// The strange Directory.GetFiles calls are there track to track the start and stop of one scenario when File access ETW tracing is enabled 
    static void ExecuteParallel(Action acc, string scenario)
    {
        Directory.GetFiles("C:\\",String.Format("ETW ExecuteParallel Start {0}", scenario));
        Parallel.Invoke(Enumerable.Repeat(acc, 4).ToArray());
        Directory.GetFiles("C:\\", String.Format("ETW ExecuteParallel Stop {0}", scenario));
    }
}

The tests were performed on this machine:

image

We do basically allocate 100 million objects on 4 threads concurrently with various object designs.

  • Class with one object reference
  • Class with one pointer sized value
  • Struct of the same size like the class
  • Pooled class with one object reference

To enable the server GC you need to add to your app.config

<?xml version="1.0" encoding="utf-8" ?>
<configuration>
  <runtime>
    <gcServer enabled="true"/>
  </runtime>
</configuration>

GC Behaviors (Server, Desktop in x86/x64)

When you measure the timings you get some interesting graphs.

image

The first obvious difference is that x64 is faster than x86. For value types up to a factor 2. In the profiler we can see that the main differences comes from the relocate phase where 64 bit achieves much higher throughput. The numbers on the x axis are the number of samples taken by the kernel.

image

A net win of 30% only by switching from x86 to x64 is nice. But it comes at the cost of higher memory footprint (factor 2). When you look closer you see that the effect of server GC is much higher than 30%. The same method did run nearly 6 times faster (e.g. check out RefContainer x64 Default GC vs x64 Server GC)! As with every miracle there are also some hidden costs associated with that. In this case it is memory consumption. When server GC is enabled the CLR allocates a managed heap for each logical core. If you have a 40 core machine with many processes running things concurrently you quickly will run out of memory if you are not careful in your application design.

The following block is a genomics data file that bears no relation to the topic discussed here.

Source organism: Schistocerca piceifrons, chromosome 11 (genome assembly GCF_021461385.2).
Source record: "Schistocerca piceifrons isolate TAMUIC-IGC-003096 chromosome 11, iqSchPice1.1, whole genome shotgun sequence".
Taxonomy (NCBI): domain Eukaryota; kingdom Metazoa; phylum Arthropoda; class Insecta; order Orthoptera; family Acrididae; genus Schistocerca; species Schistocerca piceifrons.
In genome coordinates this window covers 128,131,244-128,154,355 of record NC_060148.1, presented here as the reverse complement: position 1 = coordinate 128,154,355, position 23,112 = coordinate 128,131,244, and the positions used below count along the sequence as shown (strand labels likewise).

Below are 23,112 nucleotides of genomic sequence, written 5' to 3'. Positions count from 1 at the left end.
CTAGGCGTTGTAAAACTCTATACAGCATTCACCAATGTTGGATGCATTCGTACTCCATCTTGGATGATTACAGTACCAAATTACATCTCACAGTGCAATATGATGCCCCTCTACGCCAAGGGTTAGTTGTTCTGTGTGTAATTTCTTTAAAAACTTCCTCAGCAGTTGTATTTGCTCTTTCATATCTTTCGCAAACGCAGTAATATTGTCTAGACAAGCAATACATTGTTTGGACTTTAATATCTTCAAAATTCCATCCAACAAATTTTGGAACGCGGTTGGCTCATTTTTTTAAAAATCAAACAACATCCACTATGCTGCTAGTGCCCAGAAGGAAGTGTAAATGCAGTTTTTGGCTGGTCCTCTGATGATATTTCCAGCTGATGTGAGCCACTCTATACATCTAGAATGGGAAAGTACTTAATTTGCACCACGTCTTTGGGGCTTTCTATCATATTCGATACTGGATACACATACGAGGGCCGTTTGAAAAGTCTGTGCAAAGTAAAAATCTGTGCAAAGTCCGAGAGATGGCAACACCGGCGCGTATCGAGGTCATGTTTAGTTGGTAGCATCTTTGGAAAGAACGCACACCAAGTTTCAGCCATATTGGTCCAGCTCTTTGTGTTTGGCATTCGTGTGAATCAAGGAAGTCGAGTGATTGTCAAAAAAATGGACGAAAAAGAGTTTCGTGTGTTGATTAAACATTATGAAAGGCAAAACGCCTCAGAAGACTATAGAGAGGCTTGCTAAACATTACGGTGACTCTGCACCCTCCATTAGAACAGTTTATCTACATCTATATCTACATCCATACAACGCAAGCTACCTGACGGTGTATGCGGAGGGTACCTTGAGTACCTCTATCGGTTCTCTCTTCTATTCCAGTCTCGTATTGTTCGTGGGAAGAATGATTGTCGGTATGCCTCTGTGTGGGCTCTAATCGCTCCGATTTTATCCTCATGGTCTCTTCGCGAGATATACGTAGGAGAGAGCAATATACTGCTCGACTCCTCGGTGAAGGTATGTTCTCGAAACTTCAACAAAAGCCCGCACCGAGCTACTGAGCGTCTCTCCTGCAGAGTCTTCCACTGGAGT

The main difference between workstation and server GC are

  • One GC Thread per core
  • One GC Heap per core

The allocations which did happen previously on one heap are now happening on 4 of them. Each heap is compacted independently by its own GC thread. In theory we should have 4 times less GCs since each heap could become as big as the original one and since we now have 4 GC threads we should be able to allocate 16 times faster. This is not the reality since the memory consumption has some limits which seems to be with this workload a factor 3. Besides this the GC must also cross check other heaps if the objects have dependencies between different heaps. If no GC Heap dependencies would be checked we should be 12 times faster but we are "only" 6 times faster which shows that the heap cross checks are not free but necessary.

The test suite did consume nearly three times more memory while running nearly 6 times faster. Enabling server GC can be a good thing to do if you have plenty of free memory and you do not allocate huge amounts of data on many different threads.

 

image

When you look at the CPU consumption with default GC enabled in x64 Release

image

and here the same scenario with server GC

image

The GC suspension times have dropped dramatically and at the same time the summed CPU consumption has dropped by 30%. Except for the memory consumption this is a big win in terms of GC induced pause times and overall application performance. But you need to be aware that your now very scalable app will spike with 100% CPU from time to time perform full GCs which can become a problem if you have other work waiting to be done which also needs all cores.

A very useful visualization is to select the GC Suspension events and then right click in the graph to enable highlighting of the current selection (the green bars). Now you can search in the other graphs for e.g. no CPU activity to find out why your application was doing nothing without ever looking at GC induced latency issues. This helps a lot to differentiate between GC issues and other problems in your application logic.

I have beefed up my original GC regions file with GC suspension visualization which now looks like this:

GC_SuspendRegions.xml

<?xml version='1.0' encoding='utf-8' standalone='yes'?>
<?Copyright (c) Microsoft Corporation. All rights reserved.?>
<InstrumentationManifest>
  <Instrumentation>
    <Regions>
     <RegionRoot Guid="{d8d639a0-cf4c-45fb-976a-0000DEADBEEF}" Name="GC" FriendlyName="GC Activity">
              <Region Guid="{d8d639a1-cf4c-45fb-976a-100000000101}" Name="GCs" FriendlyName="GCs">
              <Region Guid="{d8d639a1-cf4c-45fb-976a-000000000001}" Name="GCStart" FriendlyName="GC Start">
                <Start>
                  <Event Provider="{e13c0d23-ccbc-4e12-931b-d9cc2eee27e4}" Id="1" Version="1"/>
                </Start>